MIT Technology Review Nov 4, 2019
A rare genetic mutation may have saved one woman from getting Alzheimer’s, and now drug developers are interested, according to the New York Times.
The foolishness: The discovery was made studying an extended family in the mountains of Colombia who are afflicted with an early-onset form of Alzheimer’s disease. Because of a gene defect passing through the family, many get sick by their 40s and die at around 60. They call it “La Bobera,” or the foolishness, according to the Times.
The woman who was spared: Now researchers say they’ve found one woman who was mysteriously spared, and they think they know why. The woman, who lives in Medellín (and who remains anonymous), didn't experience a loss of mental faculties until she was past 70, even though her brain was full of the sticky amyloid plaques usually associated with the brain disease.
Saving mutation: Researchers are reporting today in the journal Nature Medicine they have a good guess at what shielded her brain. The woman, they say, has a second rare mutation in a different gene, called APOE, which appears to have protected her.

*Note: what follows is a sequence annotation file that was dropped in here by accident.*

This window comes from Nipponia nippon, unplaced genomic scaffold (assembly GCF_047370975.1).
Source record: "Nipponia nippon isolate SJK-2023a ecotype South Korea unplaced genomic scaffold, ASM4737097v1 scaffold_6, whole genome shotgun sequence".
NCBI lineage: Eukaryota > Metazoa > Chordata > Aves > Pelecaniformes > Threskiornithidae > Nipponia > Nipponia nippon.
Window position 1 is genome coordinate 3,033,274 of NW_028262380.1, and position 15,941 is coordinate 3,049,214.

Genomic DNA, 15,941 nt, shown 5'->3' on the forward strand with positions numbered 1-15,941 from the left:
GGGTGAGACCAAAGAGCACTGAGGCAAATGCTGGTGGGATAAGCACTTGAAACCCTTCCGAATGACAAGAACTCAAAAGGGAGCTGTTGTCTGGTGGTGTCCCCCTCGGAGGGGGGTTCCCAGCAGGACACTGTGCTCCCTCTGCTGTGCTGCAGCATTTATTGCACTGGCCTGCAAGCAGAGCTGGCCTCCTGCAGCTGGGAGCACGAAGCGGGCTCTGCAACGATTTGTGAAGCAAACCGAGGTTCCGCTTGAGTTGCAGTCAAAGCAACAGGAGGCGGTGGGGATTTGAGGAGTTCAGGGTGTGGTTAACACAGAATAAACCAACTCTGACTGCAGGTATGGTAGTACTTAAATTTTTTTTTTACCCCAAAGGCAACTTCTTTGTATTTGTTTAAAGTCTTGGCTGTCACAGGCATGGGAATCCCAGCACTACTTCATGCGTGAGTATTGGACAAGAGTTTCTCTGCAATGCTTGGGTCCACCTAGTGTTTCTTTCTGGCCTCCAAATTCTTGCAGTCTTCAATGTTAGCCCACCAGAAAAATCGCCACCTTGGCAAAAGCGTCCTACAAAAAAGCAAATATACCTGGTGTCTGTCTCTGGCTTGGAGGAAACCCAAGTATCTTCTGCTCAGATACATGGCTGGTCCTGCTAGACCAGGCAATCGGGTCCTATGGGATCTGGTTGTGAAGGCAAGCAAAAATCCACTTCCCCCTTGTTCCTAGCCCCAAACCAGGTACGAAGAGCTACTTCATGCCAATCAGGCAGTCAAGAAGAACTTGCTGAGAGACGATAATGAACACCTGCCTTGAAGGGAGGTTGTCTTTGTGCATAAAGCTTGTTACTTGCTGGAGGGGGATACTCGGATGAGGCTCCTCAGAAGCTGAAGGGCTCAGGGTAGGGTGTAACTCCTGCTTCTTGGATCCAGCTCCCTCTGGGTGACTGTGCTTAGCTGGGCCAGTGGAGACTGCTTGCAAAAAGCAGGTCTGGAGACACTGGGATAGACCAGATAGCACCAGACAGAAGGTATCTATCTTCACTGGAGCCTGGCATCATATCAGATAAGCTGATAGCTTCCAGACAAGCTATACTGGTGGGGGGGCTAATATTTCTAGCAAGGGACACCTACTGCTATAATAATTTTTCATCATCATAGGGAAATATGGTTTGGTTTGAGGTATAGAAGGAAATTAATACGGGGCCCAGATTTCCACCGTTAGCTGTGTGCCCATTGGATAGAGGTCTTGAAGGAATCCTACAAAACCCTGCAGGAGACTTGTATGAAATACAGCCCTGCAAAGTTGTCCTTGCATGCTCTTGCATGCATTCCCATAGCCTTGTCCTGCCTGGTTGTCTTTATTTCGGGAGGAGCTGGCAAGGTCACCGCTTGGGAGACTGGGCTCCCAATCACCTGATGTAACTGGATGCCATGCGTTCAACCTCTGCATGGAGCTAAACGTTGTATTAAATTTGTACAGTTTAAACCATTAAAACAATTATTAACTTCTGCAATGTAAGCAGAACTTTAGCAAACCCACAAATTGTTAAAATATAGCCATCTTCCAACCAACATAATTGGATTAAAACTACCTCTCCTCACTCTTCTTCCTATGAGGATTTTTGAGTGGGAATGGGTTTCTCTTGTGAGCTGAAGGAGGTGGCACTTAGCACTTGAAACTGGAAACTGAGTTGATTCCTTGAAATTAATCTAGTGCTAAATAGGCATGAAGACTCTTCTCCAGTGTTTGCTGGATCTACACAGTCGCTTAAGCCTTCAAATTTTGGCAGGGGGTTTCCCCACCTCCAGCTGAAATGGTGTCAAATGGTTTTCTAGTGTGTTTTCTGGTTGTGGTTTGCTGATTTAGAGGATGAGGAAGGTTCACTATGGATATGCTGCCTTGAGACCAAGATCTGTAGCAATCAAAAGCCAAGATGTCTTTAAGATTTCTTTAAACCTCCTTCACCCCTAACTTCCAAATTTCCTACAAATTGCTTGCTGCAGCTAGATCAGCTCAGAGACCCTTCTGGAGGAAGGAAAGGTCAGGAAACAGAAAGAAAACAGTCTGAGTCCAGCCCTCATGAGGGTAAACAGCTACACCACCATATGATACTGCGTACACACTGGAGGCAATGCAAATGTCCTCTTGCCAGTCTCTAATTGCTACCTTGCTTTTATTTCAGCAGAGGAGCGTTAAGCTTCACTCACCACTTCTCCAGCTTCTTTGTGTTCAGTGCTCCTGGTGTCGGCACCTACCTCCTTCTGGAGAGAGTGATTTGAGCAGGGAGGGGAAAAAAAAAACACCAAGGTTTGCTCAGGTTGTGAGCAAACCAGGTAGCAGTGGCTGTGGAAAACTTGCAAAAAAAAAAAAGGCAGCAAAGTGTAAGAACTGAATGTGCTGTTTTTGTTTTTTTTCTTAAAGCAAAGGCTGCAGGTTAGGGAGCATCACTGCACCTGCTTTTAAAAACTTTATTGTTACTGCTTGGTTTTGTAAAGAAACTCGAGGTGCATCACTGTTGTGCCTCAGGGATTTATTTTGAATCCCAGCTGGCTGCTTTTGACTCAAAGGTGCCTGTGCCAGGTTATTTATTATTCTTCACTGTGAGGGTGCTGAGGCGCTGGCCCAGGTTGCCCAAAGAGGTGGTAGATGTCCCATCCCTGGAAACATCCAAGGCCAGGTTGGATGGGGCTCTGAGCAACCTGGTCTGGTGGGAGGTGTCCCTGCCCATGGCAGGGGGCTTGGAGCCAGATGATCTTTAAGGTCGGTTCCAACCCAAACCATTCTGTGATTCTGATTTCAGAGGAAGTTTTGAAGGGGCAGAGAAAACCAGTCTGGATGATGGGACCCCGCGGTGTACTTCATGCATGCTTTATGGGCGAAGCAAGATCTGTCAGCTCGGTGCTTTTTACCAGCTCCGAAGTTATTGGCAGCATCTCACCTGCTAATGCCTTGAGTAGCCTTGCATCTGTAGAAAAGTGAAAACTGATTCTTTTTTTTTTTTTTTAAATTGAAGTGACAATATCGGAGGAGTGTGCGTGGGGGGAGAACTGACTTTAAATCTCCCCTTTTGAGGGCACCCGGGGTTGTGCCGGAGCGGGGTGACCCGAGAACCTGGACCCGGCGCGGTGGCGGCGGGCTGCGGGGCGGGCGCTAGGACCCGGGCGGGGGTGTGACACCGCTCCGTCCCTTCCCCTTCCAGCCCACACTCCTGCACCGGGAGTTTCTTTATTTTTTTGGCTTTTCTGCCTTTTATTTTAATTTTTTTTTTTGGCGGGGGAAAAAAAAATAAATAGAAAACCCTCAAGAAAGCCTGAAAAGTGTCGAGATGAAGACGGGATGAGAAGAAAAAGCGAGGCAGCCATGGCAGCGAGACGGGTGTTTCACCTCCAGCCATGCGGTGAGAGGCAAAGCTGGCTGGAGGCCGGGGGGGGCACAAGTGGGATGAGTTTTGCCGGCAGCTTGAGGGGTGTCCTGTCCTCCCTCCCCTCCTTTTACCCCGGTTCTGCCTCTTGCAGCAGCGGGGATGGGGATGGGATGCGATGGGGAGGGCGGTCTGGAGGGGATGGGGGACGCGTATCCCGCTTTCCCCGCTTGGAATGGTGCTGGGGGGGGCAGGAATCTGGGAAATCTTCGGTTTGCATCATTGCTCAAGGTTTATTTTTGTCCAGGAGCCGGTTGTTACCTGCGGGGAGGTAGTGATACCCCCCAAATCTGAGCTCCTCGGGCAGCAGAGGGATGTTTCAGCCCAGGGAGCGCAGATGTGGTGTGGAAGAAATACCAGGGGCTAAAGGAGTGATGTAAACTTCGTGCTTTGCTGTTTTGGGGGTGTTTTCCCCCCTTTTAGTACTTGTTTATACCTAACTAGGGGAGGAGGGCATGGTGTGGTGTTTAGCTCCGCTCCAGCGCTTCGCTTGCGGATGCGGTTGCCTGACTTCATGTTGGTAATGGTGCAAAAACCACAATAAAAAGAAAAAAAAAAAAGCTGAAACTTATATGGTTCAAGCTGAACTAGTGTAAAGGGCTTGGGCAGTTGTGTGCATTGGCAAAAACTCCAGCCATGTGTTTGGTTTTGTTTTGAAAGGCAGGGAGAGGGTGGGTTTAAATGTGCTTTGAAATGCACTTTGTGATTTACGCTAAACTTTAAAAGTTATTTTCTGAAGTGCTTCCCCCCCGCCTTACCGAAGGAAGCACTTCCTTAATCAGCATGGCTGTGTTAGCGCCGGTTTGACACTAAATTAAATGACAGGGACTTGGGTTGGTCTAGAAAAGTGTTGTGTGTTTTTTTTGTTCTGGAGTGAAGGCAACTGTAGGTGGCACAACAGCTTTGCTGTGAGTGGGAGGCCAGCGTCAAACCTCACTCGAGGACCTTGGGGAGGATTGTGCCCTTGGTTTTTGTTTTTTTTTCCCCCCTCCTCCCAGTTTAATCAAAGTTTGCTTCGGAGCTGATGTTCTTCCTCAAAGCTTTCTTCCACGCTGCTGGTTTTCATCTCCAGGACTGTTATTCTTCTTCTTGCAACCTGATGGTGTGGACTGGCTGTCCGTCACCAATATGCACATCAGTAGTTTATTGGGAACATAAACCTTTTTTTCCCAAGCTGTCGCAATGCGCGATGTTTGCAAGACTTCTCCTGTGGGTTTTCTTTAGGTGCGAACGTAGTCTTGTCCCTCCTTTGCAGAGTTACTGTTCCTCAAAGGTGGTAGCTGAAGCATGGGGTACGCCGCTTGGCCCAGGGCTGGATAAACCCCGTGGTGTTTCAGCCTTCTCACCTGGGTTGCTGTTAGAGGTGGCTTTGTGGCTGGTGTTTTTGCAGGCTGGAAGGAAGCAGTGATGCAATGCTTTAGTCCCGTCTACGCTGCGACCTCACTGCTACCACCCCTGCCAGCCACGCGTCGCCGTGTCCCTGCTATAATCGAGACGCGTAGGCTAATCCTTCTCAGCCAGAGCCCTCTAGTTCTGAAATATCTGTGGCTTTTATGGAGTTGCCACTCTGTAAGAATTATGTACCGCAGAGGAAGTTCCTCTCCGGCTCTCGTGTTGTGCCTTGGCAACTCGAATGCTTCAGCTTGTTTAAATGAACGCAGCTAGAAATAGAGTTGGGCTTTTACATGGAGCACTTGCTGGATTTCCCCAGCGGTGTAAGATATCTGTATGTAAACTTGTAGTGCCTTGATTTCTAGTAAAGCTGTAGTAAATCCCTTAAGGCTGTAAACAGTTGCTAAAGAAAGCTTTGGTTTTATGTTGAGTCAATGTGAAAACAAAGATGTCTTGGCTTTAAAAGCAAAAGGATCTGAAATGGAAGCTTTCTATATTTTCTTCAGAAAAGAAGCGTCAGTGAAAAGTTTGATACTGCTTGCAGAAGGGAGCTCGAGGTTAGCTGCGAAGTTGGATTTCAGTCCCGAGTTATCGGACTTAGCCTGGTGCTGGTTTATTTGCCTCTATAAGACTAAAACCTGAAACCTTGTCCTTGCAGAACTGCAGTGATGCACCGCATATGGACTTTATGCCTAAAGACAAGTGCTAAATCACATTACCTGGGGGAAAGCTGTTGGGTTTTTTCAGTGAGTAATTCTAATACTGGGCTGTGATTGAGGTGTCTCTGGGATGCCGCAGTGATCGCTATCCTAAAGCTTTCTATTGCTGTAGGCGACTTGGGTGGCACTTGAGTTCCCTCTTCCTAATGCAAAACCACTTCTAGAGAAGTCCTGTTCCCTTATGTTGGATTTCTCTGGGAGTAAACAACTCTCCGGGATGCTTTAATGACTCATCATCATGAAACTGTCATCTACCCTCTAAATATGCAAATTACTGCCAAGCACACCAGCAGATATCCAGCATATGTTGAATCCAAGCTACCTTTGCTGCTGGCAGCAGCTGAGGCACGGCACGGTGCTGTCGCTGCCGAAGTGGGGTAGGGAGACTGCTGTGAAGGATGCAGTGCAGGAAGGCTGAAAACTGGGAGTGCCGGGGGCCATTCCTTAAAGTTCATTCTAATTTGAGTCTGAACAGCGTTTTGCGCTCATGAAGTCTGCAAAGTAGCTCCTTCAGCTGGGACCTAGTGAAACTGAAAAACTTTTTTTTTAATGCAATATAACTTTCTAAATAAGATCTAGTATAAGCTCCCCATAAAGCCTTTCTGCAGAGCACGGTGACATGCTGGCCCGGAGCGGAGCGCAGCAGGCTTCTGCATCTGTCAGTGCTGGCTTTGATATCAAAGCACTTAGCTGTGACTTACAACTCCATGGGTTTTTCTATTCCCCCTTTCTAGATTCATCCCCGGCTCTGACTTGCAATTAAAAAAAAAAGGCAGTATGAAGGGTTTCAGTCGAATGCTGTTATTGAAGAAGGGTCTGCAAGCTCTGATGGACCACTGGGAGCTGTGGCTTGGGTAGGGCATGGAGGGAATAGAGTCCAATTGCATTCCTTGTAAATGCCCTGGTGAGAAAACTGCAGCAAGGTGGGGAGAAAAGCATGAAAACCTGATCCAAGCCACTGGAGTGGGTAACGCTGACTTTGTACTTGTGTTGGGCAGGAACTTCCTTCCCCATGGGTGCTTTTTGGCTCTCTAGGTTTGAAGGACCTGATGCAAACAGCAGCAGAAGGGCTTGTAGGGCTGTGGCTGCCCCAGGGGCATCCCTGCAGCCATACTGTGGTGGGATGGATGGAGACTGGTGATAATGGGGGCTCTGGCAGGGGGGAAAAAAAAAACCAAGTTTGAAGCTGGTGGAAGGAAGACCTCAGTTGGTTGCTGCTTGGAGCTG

It’s an antidote? Yes: at a genetic level, the woman’s genome seems to have contained, simultaneously, both the cause of Alzheimer’s and the antidote to it.
That’s a big deal because it could give drug makers new ideas for how to stop the disease in the rest of us. Scientists already know that what version of the APOE gene a person has influences the risk of dementia. Some are even considering gene therapy to give people healthier versions of APOE. Now, through a single person, researchers seem to have hit on what could be the optimal version.